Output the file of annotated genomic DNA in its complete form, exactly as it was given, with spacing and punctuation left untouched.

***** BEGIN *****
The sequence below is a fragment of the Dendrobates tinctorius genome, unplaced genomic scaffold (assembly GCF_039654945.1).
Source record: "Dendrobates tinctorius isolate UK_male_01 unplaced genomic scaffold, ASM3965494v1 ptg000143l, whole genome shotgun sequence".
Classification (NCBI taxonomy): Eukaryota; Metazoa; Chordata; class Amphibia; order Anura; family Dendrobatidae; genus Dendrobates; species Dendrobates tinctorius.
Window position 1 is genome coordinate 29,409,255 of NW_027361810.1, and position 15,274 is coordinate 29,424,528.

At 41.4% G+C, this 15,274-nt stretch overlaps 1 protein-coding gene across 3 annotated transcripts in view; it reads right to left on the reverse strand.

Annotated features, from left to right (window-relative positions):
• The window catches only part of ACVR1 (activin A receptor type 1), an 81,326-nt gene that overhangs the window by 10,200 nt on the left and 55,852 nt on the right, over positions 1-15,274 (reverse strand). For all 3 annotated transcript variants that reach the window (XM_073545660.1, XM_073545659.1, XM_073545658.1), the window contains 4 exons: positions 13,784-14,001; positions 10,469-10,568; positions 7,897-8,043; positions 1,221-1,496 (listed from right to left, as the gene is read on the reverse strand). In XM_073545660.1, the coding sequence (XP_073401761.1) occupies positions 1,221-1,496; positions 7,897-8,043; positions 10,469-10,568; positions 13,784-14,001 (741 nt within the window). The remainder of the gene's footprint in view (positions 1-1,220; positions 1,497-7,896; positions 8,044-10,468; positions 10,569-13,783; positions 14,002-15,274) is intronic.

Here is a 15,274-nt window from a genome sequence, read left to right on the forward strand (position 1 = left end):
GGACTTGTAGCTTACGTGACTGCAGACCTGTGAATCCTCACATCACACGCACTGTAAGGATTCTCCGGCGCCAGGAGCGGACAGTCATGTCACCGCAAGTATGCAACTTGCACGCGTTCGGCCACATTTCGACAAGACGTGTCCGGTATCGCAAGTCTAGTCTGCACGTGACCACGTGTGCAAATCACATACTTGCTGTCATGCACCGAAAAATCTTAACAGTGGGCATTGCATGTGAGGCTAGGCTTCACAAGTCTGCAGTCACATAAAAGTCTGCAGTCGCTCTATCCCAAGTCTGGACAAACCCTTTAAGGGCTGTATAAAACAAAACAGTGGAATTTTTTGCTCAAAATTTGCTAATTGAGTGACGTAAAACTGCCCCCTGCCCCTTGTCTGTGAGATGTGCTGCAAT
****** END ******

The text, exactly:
The sequence below is a fragment of the Dendrobates tinctorius genome, unplaced genomic scaffold (assembly GCF_039654945.1).
Source record: "Dendrobates tinctorius isolate UK_male_01 unplaced genomic scaffold, ASM3965494v1 ptg000143l, whole genome shotgun sequence".
Classification (NCBI taxonomy): Eukaryota; Metazoa; Chordata; class Amphibia; order Anura; family Dendrobatidae; genus Dendrobates; species Dendrobates tinctorius.
Window position 1 is genome coordinate 29,409,255 of NW_027361810.1, and position 15,274 is coordinate 29,424,528.

At 41.4% G+C, this 15,274-nt stretch overlaps 1 protein-coding gene across 3 annotated transcripts in view; it reads right to left on the reverse strand.

Annotated features, from left to right (window-relative positions):
• The window catches only part of ACVR1 (activin A receptor type 1), an 81,326-nt gene that overhangs the window by 10,200 nt on the left and 55,852 nt on the right, over positions 1-15,274 (reverse strand). For all 3 annotated transcript variants that reach the window (XM_073545660.1, XM_073545659.1, XM_073545658.1), the window contains 4 exons: positions 13,784-14,001; positions 10,469-10,568; positions 7,897-8,043; positions 1,221-1,496 (listed from right to left, as the gene is read on the reverse strand). In XM_073545660.1, the coding sequence (XP_073401761.1) occupies positions 1,221-1,496; positions 7,897-8,043; positions 10,469-10,568; positions 13,784-14,001 (741 nt within the window). The remainder of the gene's footprint in view (positions 1-1,220; positions 1,497-7,896; positions 8,044-10,468; positions 10,569-13,783; positions 14,002-15,274) is intronic.

Here is a 15,274-nt window from a genome sequence, read left to right on the forward strand (position 1 = left end):
GGACTTGTAGCTTACGTGACTGCAGACCTGTGAATCCTCACATCACACGCACTGTAAGGATTCTCCGGCGCCAGGAGCGGACAGTCATGTCACCGCAAGTATGCAACTTGCACGCGTTCGGCCACATTTCGACAAGACGTGTCCGGTATCGCAAGTCTAGTCTGCACGTGACCACGTGTGCAAATCACATACTTGCTGTCATGCACCGAAAAATCTTAACAGTGGGCATTGCATGTGAGGCTAGGCTTCACAAGTCTGCAGTCACATAAAAGTCTGCAGTCGCTCTATCCCAAGTCTGGACAAACCCTTTAAGGGCTGTATAAAACAAAACAGTGGAATTTTTTGCTCAAAATTTGCTAATTGAGTGACGTAAAACTGCCCCCTGCCCCTTGTCTGTGAGATGTGCTGCAAT